Stores opening at 5 am, 3 am, midnight even. Trying to lure us with rockbottom prices, on stuff that we really don't NEED. Then I heard about the Story of Stuff. It takes less than a trip to the mall to watch it.

I might be preaching to the choir here, because knitters already know that Giving means Making Something.

Or if you can't make something, consider buying something handmade.

Or if you're already done with making something, bless your heart, maybe you could find half an hour here and there to make some good warm mittens? To give to your local rescue mission?

I also just found this very worthy cause. The deadline isn't until January.

You bet your sweet skein of Lamb's Pride I'll be making some mittens. Thank you Bonnie for bringing my attention to it.

Wednesday, November 18, 2009

save the dates!

I am taking the liberty to post this on both my blogs. Need to spread the word about Hand Made!

The holiday season is upon us!! Once again, I am participating in a couple of Holiday open house/art fair events.Mark your calendars -- there are a great many wonderful handmade gifts available at these. And some handdyed yarn, of course...

November 22, 11-2
Holiday Open House
29 Burhans Place, Delmar
(jewelry, art prints, chocolate, handdyed yarn, and more!)

November 27, 5-10 pm
as part of Troy Night Out , with Tight Knit!
Historic Frear Building : 3 floors of vendors!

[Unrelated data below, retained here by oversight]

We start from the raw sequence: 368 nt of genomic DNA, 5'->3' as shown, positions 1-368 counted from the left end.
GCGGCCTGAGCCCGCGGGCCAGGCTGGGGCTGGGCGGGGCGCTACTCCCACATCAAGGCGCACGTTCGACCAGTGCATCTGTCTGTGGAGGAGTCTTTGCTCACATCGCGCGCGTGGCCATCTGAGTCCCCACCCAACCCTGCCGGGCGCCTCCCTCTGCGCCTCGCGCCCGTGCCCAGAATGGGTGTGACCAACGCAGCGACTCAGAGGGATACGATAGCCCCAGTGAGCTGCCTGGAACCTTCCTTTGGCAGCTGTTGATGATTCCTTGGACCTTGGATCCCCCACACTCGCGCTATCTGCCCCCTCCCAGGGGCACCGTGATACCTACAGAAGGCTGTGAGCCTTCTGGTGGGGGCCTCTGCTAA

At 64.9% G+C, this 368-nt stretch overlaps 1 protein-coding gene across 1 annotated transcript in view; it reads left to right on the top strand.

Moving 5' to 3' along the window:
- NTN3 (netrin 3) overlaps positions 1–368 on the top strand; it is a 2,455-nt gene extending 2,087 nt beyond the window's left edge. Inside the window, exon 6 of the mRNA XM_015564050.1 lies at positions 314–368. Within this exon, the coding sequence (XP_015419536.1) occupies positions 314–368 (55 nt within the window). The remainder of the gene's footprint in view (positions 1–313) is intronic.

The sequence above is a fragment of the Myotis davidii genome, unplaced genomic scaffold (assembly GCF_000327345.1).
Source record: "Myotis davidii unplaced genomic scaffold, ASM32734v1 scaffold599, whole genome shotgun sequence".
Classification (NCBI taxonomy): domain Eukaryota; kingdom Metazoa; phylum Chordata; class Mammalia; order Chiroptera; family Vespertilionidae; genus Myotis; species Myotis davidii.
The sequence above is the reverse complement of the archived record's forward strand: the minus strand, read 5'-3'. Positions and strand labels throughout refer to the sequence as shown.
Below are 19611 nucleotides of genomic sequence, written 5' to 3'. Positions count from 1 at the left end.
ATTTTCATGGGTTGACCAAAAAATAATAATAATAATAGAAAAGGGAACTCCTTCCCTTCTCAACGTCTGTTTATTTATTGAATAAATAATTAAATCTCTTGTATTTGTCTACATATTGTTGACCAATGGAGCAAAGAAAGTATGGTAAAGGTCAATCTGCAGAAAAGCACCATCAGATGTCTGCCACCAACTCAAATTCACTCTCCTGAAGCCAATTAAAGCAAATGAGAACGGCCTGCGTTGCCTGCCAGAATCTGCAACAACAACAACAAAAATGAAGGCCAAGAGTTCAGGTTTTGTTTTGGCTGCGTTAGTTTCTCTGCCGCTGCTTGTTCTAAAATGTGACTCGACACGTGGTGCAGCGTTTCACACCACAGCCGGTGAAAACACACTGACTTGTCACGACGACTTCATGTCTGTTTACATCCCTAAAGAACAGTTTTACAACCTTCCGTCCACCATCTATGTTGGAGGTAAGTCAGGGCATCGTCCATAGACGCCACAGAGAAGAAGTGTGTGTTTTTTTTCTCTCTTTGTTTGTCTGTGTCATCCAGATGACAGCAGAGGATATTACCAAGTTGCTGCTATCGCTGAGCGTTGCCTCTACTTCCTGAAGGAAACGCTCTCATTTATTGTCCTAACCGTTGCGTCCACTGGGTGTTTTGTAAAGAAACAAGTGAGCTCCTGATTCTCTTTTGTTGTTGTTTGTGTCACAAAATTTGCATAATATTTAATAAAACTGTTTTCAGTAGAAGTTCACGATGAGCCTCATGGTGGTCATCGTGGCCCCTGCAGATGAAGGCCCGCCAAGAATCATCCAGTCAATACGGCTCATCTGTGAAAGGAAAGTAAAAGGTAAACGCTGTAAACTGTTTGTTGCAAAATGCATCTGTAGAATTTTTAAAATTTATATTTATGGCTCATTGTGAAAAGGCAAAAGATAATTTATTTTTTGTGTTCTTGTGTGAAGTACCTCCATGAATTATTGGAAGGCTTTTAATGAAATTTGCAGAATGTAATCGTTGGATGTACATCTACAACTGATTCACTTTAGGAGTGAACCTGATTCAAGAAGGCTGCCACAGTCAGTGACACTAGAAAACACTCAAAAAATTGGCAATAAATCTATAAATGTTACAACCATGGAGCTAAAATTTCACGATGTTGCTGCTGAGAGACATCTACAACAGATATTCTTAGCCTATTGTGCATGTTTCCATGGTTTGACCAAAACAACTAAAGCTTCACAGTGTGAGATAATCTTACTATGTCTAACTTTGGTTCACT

Corner of Third Ave and Fulton in Troy, NY.

December 12, 12-5
Winter WonderLARK

edited to add: the craft fair is in the giant church basement of Trinity Church. Watch for signs on Lark Street!

Thank you so much for passing this along to all your friends.

Saturday, November 14, 2009

Now they tell me!

Just when I decide to make a turkey for Thanksgiving this year after 20 years of not, I find THIS.
The recipes sound enticing....but I like having a table with food grown near us (Northeastern US).

What do you think? What are your favorite Thanksgiving side dishes?
Do you include ethnic foods, family favorites?

Thursday, November 12, 2009

In Memoriam Betty Smith 1909-2009

In October, I had the great fortune to be invited to a get together for one of my customers, Betty Smith of Voorheesville, NY. She had passed away earlier in the summer at the age of 99, barely missing her 100th birthday and the hot air balloon ride she wanted to go on. Betty's family and friends, quilters and knitters were invited to celebrate Betty. She had been living with her granddaughter, Linda, for the last few years. Linda put together a wonderful party and an exhibit of some of Betty's work.

I knew that Betty had been a prolific knitter since she was taught to knit at an early age, during WW I, when everybody was encouraged to knit socks for the soldiers. I had also heard that Betty was a quilter. But oh boy, I had no idea. None.

I remember her coming to my shop at the time, when a book called Knitted Babes came out. Betty was not only supersmart (a double major and then teacher of both math and art), creative, alert, and all around wonderful soul, she also had a great sense of humor. She literally made everyone she came in contact with smile.

She delighted in making these knitted dolls, including their clothes and flip-flops.

Betty made innumerable pairs of socks during her lifetime.

If I ever live to be over 90 years old, I hope to be able to knit fun things for my grandkids and greatgrand kids!

A series of felted purses.

a sampling of Betty's handwork

And then there was the quilt exhibit. Linda gave me permission to take pictures.

Gotcha! Not a quilt, but a tray of cookies!